Skip to Content

Non-diabetic Hypoglycemia In Childhood

WHAT YOU NEED TO KNOW:

What is non-diabetic hypoglycemia?

Non-diabetic hypoglycemia is a condition that causes your child's blood glucose (sugar) level to drop too low. When this happens, his or her brain cells and muscles do not have enough energy to work well. This type of low blood sugar level can happen in children who do not have diabetes. Glucose is also important for helping your child's brain grow normally.

What causes non-diabetic hypoglycemia?

The cause of non-diabetic hypoglycemia may not be known. It may be caused by certain medical conditions. These include hyperinsulinism (your child's body makes too much insulin), hypothyroidism, or prediabetes. It may also be caused by fasting, which can lead to ketotic hypoglycemia. This is a condition that causes the body to change fats into glucose for energy.

What are the signs and symptoms of non-diabetic hypoglycemia?

  • Hunger or nausea
  • Sweating more than usual
  • Anxiety, confusion, or changes in behavior
  • Fast heartbeat
  • Weakness
  • Blurred vision
  • Dizziness or lightheadedness
  • Headache

How is non-diabetic hypoglycemia diagnosed?

Your child's pediatrician will ask about your child's symptoms and examine him or her. The pediatrician may ask about the amount of time between your child's last meal and the start of his or her symptoms. He or she may also ask if any other children in your family have hypoglycemia, or have had it in the past. Your child may need any of the following:

  • Blood tests show your child's blood sugar level. They may also help find the cause of his or her symptoms.
  • A fasting test is when your child does not eat for a period of time. Healthcare providers watch your child closely. When hypoglycemia occurs, tests are done to find the cause.
  • An oral glucose tolerance test may be done. After your child has fasted for 8 hours, his or her blood sugar level is tested. Your child is then given a glucose drink. His or her blood sugar level is checked after 1 hour and again after 2 hours. Healthcare providers look at how much the blood sugar level increases from the first check.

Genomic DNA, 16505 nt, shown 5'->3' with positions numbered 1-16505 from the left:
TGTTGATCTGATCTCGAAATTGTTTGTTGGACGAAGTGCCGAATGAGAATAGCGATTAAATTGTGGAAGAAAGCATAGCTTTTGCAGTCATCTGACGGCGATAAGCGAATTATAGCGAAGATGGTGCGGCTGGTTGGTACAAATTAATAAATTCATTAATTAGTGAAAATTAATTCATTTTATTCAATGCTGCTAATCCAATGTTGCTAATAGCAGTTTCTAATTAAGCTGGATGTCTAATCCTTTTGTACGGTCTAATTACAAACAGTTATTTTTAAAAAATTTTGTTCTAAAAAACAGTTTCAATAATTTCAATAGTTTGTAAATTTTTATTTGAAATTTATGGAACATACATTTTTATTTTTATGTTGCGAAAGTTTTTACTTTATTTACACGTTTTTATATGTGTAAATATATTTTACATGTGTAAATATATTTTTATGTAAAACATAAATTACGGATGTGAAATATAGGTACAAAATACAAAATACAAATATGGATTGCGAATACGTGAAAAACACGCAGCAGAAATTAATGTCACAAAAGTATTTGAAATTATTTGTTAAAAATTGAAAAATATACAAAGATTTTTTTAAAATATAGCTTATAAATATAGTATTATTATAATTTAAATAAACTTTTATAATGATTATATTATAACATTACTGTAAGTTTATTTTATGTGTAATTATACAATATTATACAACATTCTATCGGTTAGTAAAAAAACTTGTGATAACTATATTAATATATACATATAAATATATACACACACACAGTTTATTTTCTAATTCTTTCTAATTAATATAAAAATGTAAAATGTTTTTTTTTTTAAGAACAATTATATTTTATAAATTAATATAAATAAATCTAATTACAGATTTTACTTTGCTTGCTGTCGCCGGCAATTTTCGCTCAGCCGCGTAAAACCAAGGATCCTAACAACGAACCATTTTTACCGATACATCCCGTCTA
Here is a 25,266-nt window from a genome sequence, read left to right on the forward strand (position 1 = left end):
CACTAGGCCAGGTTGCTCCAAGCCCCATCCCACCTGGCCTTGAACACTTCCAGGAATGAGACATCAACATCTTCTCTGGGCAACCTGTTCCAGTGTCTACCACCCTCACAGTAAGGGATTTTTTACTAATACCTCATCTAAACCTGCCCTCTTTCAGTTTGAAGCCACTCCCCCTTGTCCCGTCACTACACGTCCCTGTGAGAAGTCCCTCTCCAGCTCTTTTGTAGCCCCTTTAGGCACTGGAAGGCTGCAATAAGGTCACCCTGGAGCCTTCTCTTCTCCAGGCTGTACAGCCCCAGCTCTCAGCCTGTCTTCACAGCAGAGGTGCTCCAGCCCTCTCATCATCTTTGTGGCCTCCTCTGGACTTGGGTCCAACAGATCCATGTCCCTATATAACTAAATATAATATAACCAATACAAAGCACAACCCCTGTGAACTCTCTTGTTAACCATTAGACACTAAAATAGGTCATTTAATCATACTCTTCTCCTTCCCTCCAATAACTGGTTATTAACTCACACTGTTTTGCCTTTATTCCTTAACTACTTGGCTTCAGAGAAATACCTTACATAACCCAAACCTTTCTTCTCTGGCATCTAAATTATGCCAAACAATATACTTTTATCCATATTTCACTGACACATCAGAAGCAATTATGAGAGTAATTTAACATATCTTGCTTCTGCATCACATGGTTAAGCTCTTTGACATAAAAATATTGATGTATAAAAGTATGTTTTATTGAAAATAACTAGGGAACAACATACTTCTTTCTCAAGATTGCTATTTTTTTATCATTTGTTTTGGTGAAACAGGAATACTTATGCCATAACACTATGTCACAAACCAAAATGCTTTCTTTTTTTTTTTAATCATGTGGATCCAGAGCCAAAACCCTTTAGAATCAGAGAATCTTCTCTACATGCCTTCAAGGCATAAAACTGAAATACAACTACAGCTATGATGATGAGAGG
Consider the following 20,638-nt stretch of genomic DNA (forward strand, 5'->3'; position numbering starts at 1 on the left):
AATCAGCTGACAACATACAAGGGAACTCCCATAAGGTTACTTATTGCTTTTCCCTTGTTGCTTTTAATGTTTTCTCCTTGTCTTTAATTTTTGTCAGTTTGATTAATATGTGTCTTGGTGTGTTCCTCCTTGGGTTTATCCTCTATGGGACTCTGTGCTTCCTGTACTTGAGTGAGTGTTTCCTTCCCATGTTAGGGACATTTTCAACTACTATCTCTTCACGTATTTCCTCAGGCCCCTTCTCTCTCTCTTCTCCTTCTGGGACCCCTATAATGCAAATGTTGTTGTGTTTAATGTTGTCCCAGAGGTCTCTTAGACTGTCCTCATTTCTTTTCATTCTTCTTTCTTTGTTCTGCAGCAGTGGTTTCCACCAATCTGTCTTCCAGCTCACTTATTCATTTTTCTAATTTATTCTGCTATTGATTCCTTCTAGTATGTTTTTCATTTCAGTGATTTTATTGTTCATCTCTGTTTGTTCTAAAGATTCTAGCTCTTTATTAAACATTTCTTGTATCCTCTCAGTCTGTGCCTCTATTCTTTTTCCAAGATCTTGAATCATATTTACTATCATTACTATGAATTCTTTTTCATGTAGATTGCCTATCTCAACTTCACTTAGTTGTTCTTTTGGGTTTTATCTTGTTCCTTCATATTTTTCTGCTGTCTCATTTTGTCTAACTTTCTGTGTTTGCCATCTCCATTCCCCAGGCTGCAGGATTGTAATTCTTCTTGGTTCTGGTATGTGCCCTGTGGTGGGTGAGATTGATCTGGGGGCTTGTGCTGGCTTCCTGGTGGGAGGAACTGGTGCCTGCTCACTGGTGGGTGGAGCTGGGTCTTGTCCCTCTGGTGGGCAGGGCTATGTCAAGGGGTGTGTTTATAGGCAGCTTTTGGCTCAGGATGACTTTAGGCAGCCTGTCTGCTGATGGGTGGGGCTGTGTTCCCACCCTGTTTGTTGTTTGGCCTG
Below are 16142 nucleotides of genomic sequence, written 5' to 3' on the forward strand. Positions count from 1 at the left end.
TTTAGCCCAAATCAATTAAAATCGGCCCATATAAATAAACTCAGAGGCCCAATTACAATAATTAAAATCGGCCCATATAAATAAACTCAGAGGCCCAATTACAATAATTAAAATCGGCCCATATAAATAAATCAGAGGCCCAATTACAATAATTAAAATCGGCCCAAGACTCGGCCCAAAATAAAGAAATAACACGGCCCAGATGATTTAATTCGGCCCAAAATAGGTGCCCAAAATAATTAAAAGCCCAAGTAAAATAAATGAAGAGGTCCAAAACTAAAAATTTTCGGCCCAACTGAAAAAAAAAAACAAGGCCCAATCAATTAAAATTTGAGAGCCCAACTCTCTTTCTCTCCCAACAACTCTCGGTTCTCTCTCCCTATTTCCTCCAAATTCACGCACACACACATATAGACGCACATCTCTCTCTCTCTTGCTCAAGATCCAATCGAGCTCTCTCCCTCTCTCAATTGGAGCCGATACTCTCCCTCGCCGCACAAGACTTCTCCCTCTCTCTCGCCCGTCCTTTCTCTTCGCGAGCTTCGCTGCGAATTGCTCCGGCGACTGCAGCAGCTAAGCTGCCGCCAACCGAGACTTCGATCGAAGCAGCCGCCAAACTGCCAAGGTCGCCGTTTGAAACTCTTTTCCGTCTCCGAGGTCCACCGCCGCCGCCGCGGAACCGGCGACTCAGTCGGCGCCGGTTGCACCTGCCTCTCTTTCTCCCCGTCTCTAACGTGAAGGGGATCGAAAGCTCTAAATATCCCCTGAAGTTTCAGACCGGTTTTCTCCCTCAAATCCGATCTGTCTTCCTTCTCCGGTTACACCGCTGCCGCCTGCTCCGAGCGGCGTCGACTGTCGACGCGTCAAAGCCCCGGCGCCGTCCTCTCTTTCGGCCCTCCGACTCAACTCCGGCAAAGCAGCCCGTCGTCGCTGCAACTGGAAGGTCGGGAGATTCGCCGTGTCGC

How is non-diabetic hypoglycemia treated?

  • Treatment depends on the cause of your child's hypoglycemia. He or she may need to eat or drink a source of glucose to try and raise the blood sugar level. Some children may need to be given glucose through an IV at a hospital. Your child's hypoglycemia may go away with treatment as he or she grows.
  • If your child has ketotic hypoglycemia, he or she may need to be fed often. Your child may also need to be on a high-protein, high-carbohydrate diet. Some foods that contain protein are red meat, poultry (chicken and turkey), fish, beans, eggs, and nuts. Some foods that contain carbohydrate are bread, tortillas, cereal, rice, and pasta. Ask your child's pediatrician if he or she needs to be on a special diet.

Call your local emergency number (911 in the US) if:

  • Your child has a seizure or faints.

When should I call my child's pediatrician?

  • Your child has trouble thinking clearly.
  • Your child has symptoms of hypoglycemia and cannot eat.
  • Your child has blurred vision or vision changes.
  • Your child feels very tired and weak.
  • Your child is sweating more than usual.
  • Your child feels dizzy, lightheaded, and shaky.
  • You have questions or concerns about your child's condition or care.

Care Agreement

You have the right to help plan your child's care. Learn about your child's health condition and how it may be treated. Discuss treatment options with your child's healthcare providers to decide what care you want for your child. The above information is an educational aid only. It is not intended as medical advice for individual conditions or treatments. Talk to your doctor, nurse or pharmacist before following any medical regimen to see if it is safe and effective for you.

© Copyright IBM Corporation 2018 Information is for End User's use only and may not be sold, redistributed or otherwise used for commercial purposes. All illustrations and images included in CareNotes® are the copyrighted property of A.D.A.M., Inc. or IBM Watson Health

Further information

Always consult your healthcare provider to ensure the information displayed on this page applies to your personal circumstances.

Learn more about Non-diabetic Hypoglycemia In Childhood

Associated drugs

IBM Watson Micromedex

Hide